Tuesday, April 14, 2015

7 Ways to Improve Your Office Posture

Backaches, muscle pain, sciatica, carpal tunnel - it seems like the list of office-related injuries goes on and on! What most don't know is that 90% of this pain is due to improper posture. The human body wasn't made for 8-hours per day of sitting in an outdated office chair, and unfortunately, this lifestyle breeds terrible posture. Thankfully, we're here to give you all the best tips and tricks to improve your posture and reduce pain at work!

Be Conscious

We've all heard it from our mothers at some point, that familiar phrase "sit up straight!" But the reason we heard it so much was likely because we forgot. Habit forming is all about remembrance. In order to form a habit of proper posture, we must make a conscious effort to remember it. Take the time to familiarize yourself with what constitutes proper posture and lifting techniques, so you can employ them at work. Come up with a remembrance tactic to check your posture, and each time you get a text, or when the boss walks past the office cubicles nearby, sit up. Even the good old fashioned bow-on-the-finger trick is effective as long as you follow through frequently.


Stretching is a excellent for building good posture. Not only does it limber up the muscles for exercise, but it helps to relieve pain if your muscles have developed unevenly due to bad posture. One of the biggest causes for office related pain is slouching and unnatural seating positions. For example, constantly turning one's head to stare at a computer screen can cause muscles in the neck and back to sort of "shrink" in places, which results in chronic muscular pain when you try to sit normally again. Adding flexible monitor arms to your office setup can prevent users from twisting unnaturally to see computer screens, and help to enforce ideal sitting habits. Frequent stretching breaks, also known as "office yoga," will kickstart the pain relief process and prepare your body for better posture.


Exercise is the cornerstone of proper posture. A set of toned abs not only prepares you for swimsuit season, but it also keeps you sitting straight at work. Part of the reason office workers are so prone to slouching is because their abdominal muscles aren't prepared for, or capable of, supporting the spine during 8-hour workdays. Training your muscles to harden up and stay strong will help them hold up your spine, improving posture, and reducing pain. Curl ups, crunches, and pushups are all excellent exercises that train the abs, both in strength and endurance. Standing at height adjustable office desks (with breaks in between) is the latest fad. Walking and jogging can also help you cut as set of killer abs, so you'll look and feel fabulous at the desk - and the beach!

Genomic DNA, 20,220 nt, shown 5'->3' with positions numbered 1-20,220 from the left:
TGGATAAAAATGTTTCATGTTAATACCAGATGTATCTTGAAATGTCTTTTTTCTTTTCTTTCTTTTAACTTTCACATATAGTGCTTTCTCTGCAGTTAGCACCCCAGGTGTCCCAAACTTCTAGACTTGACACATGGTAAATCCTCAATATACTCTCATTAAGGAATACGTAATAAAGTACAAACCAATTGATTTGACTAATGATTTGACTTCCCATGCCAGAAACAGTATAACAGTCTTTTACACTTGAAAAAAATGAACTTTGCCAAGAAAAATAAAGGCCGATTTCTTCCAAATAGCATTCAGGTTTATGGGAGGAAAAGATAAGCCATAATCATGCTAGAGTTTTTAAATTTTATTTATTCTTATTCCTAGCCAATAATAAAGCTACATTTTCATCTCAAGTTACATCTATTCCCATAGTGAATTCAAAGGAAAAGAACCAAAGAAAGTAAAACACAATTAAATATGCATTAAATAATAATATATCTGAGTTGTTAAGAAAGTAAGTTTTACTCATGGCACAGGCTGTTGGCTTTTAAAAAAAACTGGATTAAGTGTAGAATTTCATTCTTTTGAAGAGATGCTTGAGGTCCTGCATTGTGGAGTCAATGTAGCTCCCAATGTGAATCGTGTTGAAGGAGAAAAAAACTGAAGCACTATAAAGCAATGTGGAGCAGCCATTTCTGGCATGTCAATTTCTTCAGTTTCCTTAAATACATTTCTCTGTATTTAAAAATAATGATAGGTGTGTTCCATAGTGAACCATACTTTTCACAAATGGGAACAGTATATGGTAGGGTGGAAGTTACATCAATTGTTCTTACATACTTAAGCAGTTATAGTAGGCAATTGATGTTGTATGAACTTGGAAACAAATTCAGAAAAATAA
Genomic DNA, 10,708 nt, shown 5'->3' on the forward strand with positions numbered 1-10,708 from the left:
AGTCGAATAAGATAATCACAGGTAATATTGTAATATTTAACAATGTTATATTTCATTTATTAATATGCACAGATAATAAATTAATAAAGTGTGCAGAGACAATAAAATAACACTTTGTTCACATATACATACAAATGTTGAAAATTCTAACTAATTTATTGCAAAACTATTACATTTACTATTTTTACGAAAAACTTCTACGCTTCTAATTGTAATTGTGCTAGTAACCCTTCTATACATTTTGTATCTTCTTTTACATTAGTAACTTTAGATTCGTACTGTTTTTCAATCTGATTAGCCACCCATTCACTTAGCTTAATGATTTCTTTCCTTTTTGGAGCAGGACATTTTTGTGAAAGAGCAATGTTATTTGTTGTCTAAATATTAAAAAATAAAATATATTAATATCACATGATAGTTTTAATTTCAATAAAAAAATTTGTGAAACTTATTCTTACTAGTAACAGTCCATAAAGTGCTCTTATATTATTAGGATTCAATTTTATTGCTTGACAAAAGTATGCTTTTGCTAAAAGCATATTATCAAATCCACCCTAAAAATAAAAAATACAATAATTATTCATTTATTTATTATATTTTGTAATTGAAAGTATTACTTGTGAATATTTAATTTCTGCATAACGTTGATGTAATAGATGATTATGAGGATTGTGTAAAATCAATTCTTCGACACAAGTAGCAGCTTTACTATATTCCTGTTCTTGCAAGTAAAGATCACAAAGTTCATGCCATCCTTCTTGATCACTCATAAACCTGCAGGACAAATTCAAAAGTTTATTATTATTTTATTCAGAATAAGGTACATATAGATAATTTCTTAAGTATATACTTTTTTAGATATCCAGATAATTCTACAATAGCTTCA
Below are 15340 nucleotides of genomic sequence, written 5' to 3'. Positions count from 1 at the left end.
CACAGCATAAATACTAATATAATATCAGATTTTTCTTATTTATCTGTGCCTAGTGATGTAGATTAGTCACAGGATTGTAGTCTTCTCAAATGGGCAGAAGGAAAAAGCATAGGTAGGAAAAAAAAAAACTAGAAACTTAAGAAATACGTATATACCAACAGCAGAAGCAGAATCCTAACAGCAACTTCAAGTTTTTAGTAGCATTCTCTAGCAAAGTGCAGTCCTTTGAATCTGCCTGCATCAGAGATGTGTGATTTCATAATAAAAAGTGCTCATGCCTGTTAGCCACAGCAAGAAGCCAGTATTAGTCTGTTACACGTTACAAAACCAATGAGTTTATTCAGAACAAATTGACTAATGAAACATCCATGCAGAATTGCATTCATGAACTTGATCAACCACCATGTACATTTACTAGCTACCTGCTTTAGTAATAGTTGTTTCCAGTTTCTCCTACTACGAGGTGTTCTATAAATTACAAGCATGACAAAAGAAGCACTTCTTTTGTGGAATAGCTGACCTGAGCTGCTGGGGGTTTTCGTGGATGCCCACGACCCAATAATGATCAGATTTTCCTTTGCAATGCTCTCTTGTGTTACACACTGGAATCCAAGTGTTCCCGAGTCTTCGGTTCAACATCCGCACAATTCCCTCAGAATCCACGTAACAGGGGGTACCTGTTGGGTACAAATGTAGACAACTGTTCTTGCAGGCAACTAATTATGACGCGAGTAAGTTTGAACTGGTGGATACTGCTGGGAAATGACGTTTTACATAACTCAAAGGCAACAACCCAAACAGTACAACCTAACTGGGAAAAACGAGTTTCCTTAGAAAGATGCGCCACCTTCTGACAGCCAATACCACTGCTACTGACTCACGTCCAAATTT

Train Your Body

While exercise is the key to healthful posture, it still takes a long time to develop healthy, enduring muscles. Having to go 8 hours a day without exercise is a huge hurtle to leap as well, and remains the biggest reason why office slouchers often give up on posture. But don't give up! There are many ways to train your body to keep posture while you're helping those muscles grow.

First, set up your cubicle so the layout doesn't tempt you back into bad posture. Set your chair height, seat, and armrests so that your knees and elbows are bent art right angles. If your chair doesn't offer these adjustments, perhaps its time to shop ergonomic office seating for an upgrade. Most ergonomic chairs are specifically designed to encourage better posture because it's the most effective way to prevent office-related pain. If you must, tie your upper body to the back of the chair to keep yourself from slouching forward. It may look silly, but hey, that's how kings learned!

Go to Extremities

Nope. It's not a typo. We really want you to go the extremities! Many healthful people often forget to consider the arms and legs when trying to impact posture. However, these parts of the body are just as prone to pain and injury as the neck and back. Adjust desk height and keyboard trays to meet the hands, instead of the other way around. Make sure the hands stay parallel with the forearms. This improves blood flow and reduces risk of arthritis and carpal tunnel while typing. If you're a standing worker, be sure to take frequent sitting breaks so your legs don't wear out, and your feet don't develop injuries or poor blood circulation. Always stand on a cushioned pad with supportive shoes to ensure healthful standing practice.

Invest in Your Health

Finally, invest in your health. No one knows you better than you do. If you're the type that needs a gym membership to exercise, invest in it. If you've got neck pain because of an improperly placed computer screen, get a monitor arm. If you've got specific back pain, shop around for a budget-friendly ergo chair that targets your body's weak points. There are plenty of excellent office furniture brands out there with your health in mind. Read customer reviews, call dealers for discounts, and shop sales and coupons to get the best deals. Your health depends on effort - make sure to put effort in!

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